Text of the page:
Child protection policies in Scottish football are "not fit for purpose" and must change to prevent future cases of sexual abuse, according to a report.
The work was commissioned by the Scottish FA in December 2016 following allegations of historic abuse spanning decades.
The independent inquiry is led by former children's charity executive Martin Henry.
It will publish a collection of interim findings on Thursday.
The report cannot be published in full until legal proceedings, in some cases relating to the report, have been concluded.
Among its findings, it highlights:
- Gaps in the system that still leave children at risk
- A shortfall in money and resources to help tackle the issue
- A need for football clubs to accept greater responsibility for affiliated youth clubs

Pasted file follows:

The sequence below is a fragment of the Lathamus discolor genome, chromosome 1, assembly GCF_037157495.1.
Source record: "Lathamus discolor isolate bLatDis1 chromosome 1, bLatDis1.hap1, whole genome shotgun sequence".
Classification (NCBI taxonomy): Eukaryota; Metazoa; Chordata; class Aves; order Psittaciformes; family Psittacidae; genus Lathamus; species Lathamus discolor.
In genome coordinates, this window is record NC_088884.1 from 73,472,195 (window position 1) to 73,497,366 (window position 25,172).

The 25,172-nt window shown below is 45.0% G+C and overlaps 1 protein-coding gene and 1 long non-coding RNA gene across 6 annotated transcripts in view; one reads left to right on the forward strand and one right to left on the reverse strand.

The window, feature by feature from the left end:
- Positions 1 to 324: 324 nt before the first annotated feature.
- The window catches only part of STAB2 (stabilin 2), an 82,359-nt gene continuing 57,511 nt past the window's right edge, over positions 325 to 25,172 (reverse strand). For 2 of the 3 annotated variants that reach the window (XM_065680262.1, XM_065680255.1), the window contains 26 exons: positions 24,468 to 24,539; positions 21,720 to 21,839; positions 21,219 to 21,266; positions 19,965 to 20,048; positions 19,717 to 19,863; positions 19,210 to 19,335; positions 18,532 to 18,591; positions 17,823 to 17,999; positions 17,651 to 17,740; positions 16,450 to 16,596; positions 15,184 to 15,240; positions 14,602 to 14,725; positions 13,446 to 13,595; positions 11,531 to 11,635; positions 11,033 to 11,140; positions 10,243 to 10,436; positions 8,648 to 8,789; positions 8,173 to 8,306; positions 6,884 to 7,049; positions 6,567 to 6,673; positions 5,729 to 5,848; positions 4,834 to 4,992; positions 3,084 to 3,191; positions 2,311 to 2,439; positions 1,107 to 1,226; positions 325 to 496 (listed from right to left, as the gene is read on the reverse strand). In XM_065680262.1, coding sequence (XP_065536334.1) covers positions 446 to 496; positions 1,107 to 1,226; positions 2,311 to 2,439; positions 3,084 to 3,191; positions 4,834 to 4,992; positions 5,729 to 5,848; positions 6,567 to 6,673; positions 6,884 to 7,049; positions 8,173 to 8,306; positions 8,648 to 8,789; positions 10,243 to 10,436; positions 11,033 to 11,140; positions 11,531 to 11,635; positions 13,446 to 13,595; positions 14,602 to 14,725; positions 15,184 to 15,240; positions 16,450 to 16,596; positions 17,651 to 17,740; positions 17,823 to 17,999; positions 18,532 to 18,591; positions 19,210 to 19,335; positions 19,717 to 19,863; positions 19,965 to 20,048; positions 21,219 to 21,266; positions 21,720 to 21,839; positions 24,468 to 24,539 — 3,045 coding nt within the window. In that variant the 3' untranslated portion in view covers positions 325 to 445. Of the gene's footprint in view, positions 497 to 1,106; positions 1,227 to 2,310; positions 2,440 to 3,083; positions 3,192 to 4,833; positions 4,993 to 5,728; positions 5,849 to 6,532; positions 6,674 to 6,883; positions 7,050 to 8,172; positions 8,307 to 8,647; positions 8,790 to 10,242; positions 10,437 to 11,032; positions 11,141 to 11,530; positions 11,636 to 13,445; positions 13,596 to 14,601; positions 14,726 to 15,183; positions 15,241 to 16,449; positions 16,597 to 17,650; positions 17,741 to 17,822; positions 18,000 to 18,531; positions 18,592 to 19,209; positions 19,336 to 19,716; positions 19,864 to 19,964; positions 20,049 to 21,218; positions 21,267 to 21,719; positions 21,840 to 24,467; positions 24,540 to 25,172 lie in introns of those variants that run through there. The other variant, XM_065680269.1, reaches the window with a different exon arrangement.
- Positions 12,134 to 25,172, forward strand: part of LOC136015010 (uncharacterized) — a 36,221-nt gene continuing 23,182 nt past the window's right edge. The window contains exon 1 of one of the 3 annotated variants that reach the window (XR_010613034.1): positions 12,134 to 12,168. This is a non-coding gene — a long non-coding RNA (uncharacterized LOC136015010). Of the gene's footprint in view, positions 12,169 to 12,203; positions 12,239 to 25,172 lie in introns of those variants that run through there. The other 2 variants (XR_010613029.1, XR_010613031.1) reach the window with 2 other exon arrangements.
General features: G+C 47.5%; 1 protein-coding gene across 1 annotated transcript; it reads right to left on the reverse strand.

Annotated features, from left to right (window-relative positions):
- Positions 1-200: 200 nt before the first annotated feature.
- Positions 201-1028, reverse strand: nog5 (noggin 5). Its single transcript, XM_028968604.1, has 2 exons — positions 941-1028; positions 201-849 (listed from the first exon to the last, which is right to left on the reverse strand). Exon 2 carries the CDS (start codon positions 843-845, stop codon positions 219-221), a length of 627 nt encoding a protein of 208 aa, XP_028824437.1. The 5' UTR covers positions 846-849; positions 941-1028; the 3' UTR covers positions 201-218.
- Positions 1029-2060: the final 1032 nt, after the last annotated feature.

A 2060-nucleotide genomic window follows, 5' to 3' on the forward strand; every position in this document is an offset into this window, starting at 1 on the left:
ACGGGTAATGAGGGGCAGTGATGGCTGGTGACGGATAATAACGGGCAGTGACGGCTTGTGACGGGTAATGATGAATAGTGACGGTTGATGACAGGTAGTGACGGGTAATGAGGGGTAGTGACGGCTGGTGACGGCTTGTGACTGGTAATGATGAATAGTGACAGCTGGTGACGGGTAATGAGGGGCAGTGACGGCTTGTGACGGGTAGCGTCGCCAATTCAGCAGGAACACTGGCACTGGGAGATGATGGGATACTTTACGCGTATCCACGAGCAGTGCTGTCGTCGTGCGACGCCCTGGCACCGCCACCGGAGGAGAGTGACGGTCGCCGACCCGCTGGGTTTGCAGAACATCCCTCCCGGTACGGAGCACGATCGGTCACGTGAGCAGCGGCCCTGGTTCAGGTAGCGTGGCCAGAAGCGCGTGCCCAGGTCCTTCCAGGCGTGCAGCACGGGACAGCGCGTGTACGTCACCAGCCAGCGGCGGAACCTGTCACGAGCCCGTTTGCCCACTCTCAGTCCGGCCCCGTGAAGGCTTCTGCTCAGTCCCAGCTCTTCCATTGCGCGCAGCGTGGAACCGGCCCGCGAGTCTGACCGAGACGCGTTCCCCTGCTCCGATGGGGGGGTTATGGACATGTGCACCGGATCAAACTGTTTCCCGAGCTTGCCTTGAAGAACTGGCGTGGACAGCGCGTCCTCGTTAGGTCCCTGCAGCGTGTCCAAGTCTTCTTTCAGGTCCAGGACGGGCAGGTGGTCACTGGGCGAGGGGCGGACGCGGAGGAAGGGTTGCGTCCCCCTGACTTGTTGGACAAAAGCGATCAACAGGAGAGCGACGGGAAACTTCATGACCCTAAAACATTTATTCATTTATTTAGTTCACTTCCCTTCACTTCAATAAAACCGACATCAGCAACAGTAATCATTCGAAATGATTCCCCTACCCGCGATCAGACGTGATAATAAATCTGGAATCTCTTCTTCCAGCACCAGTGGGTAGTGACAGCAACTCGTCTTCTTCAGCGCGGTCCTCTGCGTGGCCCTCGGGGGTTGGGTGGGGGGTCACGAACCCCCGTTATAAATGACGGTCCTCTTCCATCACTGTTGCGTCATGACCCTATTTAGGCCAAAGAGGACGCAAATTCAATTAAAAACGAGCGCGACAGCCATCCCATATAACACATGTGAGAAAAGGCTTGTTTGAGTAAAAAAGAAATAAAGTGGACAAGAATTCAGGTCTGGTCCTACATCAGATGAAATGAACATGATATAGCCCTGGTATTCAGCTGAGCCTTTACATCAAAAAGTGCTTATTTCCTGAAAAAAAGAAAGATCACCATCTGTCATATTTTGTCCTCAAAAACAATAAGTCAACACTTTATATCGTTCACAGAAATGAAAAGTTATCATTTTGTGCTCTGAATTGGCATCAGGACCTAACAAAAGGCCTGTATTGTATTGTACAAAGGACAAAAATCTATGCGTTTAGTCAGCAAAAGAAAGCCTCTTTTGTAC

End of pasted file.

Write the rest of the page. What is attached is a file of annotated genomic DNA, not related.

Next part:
- The requirement of a designated Scottish FA board member for safeguarding issues
Scottish football's governing body announced it would commission the report at the end of 2016 after a number of victims came forward to tell their story.
That also followed criticism from the Scottish Parliament, where the Scottish FA was accused of being "asleep on the job" around areas of child protection.
Earlier that year, BBC Scotland revealed a gap in background checks for coaches working with children across the country.
As of November 2017, a total of 298 criminal cases have been recorded with Police Scotland linked to sexual abuse in Scottish football.